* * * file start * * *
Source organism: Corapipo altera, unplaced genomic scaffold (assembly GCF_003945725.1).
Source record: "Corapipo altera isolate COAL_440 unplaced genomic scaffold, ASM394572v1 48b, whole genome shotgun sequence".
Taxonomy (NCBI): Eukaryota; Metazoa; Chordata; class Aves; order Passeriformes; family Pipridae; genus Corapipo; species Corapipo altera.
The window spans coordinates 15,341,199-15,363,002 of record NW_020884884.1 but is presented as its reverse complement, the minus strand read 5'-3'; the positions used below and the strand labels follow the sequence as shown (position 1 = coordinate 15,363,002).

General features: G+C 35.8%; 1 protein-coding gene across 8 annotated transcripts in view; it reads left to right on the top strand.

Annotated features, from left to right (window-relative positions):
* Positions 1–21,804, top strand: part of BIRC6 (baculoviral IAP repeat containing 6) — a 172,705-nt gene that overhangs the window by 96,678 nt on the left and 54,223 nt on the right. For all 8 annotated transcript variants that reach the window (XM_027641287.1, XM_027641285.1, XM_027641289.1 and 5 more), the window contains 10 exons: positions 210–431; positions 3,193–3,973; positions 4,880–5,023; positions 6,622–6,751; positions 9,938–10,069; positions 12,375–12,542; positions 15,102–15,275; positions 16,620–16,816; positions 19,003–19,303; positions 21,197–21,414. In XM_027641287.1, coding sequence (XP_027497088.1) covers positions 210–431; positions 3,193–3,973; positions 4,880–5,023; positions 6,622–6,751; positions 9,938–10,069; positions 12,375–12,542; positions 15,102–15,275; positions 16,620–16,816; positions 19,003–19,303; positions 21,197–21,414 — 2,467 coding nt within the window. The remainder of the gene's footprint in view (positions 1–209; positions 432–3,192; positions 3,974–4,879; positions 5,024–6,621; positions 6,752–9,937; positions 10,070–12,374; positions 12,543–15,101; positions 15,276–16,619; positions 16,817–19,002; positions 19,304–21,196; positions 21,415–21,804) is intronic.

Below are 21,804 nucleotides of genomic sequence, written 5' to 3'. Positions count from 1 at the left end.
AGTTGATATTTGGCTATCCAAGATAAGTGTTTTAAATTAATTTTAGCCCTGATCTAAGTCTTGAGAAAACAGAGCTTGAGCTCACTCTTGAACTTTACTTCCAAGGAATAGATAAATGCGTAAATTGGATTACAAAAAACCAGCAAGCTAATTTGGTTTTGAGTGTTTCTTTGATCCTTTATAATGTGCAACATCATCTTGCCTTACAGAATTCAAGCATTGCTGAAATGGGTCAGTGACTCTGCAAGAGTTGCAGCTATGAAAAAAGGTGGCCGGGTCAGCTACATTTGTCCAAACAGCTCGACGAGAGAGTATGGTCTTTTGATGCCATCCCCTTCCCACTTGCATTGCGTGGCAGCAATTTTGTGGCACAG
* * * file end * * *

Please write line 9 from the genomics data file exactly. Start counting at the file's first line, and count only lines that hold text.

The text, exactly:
AGTTGATATTTGGCTATCCAAGATAAGTGTTTTAAATTAATTTTAGCCCTGATCTAAGTCTTGAGAAAACAGAGCTTGAGCTCACTCTTGAACTTTACTTCCAAGGAATAGATAAATGCGTAAATTGGATTACAAAAAACCAGCAAGCTAATTTGGTTTTGAGTGTTTCTTTGATCCTTTATAATGTGCAACATCATCTTGCCTTACAGAATTCAAGCATTGCTGAAATGGGTCAGTGACTCTGCAAGAGTTGCAGCTATGAAAAAAGGTGGCCGGGTCAGCTACATTTGTCCAAACAGCTCGACGAGAGAGTATGGTCTTTTGATGCCATCCCCTTCCCACTTGCATTGCGTGGCAGCAATTTTGTGGCACAG